Suppose that for every book printed in Germany in the sixteenth century - every item in VD16, in other words - it were possible to identify when the author was born. With that information, we could get an impression of how the demand changed over time for ancient, medieval, or contemporary authors.
We can actually do this to a certain extent already thanks to VD16's hooks into the Personennormdatei, which includes birth years for most if not all authors published in VD16. For a periodization, we'll call everything up to 100 AD "classical antiquity," 101-400 will be "late antiquity," 401-800 are "early medieval," 801-1200 are "medieval," and 1200-1400 are "late medieval." For now, instead of strictly counting authors or editions, we'll count the number of editions to which an author makes some kind of contribution (so an edition of both Virgil and Cicero will be counted twice, once for each author).
And this is what we find.
The result may not be obvious at first, but it's consistent with what we expect. The largest segment, the light blue line at the top, represents classical antiquity, with a healthy contribution coming from late antiquity. The early and high Middle Ages both supply very modest contributions, while the most recent late medieval authors start strong but fade with the onset of the Reformation. Every segment declines notably in the 1520s except for late antiquity; did patristic literature enjoy a surge of interest thanks to the Reformation? But after the 1520s, every segment except classical antiquity goes into a sustained decline.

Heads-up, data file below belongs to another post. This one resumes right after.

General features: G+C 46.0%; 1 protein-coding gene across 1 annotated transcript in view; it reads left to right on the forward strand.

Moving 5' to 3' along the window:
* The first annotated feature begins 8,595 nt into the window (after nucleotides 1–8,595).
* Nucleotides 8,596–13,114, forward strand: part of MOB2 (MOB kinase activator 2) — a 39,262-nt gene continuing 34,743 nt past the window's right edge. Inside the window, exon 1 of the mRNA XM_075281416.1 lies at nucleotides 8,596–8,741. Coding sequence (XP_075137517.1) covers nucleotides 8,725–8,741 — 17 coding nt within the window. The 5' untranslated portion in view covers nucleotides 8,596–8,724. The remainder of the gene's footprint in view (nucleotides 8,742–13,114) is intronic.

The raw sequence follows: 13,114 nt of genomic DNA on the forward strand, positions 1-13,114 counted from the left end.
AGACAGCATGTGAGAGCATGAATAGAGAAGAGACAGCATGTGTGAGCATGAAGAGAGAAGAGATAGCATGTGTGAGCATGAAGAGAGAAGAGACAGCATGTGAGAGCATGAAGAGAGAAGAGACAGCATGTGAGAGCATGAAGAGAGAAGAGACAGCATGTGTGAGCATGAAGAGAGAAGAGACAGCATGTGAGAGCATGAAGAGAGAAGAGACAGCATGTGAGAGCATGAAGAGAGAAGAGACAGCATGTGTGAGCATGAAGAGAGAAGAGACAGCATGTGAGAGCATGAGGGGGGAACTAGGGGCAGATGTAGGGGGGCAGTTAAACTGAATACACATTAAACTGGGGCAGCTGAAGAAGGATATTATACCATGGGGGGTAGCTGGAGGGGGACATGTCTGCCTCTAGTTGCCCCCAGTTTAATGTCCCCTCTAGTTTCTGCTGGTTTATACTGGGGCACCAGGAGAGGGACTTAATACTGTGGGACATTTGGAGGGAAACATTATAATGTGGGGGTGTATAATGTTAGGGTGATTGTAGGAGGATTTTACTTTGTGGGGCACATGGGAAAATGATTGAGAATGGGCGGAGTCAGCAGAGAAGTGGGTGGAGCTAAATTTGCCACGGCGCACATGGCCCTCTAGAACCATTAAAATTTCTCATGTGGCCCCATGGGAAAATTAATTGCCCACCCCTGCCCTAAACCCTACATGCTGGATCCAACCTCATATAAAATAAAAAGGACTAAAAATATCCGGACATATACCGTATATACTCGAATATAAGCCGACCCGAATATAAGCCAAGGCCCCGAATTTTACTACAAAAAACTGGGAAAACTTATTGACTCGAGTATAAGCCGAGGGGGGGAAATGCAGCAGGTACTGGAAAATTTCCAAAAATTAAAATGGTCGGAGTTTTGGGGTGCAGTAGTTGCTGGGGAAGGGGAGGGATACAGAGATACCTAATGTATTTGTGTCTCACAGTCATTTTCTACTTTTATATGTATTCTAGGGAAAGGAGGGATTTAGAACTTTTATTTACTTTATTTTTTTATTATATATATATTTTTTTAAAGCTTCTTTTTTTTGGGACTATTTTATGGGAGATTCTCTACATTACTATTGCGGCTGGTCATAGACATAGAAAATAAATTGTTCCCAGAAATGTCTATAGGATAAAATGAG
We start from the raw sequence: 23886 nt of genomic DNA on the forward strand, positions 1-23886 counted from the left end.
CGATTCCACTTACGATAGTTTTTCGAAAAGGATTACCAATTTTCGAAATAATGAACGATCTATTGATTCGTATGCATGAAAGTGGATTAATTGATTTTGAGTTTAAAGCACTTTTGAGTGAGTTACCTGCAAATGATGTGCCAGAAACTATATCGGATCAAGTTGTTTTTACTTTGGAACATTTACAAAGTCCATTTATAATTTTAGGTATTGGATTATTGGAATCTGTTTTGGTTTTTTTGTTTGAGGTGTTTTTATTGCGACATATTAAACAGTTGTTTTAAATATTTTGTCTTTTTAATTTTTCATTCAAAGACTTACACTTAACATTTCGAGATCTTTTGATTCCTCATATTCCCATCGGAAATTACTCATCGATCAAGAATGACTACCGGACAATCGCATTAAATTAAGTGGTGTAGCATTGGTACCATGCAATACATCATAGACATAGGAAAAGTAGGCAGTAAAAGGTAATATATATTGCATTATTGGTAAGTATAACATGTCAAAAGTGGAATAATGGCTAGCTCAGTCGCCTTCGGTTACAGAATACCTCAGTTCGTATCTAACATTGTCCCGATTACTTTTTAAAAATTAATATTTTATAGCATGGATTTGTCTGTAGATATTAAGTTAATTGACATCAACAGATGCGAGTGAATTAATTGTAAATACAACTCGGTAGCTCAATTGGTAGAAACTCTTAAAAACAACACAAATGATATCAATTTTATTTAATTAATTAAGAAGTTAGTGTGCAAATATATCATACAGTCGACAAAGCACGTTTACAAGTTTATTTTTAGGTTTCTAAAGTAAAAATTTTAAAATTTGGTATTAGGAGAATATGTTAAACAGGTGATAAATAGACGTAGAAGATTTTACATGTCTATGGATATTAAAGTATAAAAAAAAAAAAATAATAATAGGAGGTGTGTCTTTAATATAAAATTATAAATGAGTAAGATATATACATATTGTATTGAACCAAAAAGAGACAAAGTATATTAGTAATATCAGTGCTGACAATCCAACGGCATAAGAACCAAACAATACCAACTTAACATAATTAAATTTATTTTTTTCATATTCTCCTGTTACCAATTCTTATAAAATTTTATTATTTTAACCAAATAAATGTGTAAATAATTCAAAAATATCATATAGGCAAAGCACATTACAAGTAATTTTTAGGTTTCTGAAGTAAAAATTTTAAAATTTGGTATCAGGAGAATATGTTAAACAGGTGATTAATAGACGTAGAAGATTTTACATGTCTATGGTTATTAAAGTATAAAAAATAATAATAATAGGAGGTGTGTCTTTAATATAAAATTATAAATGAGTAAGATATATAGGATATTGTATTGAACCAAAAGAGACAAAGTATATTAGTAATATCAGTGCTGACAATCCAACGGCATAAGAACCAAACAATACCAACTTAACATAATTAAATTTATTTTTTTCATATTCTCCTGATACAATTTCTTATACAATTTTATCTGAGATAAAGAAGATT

What about fifteenth- and sixteenth-century authors? I left them off the graph above because their numbers would swamp the earlier authors. Also, the definition of "recent author" changes each year; a contemporary in 1501 is long dead in 1599. To address the printing of recent authors, I posed a different question: what is the average year of birth for all authors published in a given year? The results are below.
At the beginning of the sixteenth century, the average birth year lay over 250 years before the year the work appeared in print (which still implies a preponderance of recent authors, thanks to the popularity of authors from classical antiquity). The Reformation sent that figure plummeting to just over 100 years. Although the average recovered somewhat, it experienced a long and consistent decline for the rest of the century as the medium of print was used more frequently for matters of contemporary relevance and less often for the distant voices of classical authors. By the end of the sixteenth century, print was even more strongly oriented toward recent writers than it had been at the height of the Reformation.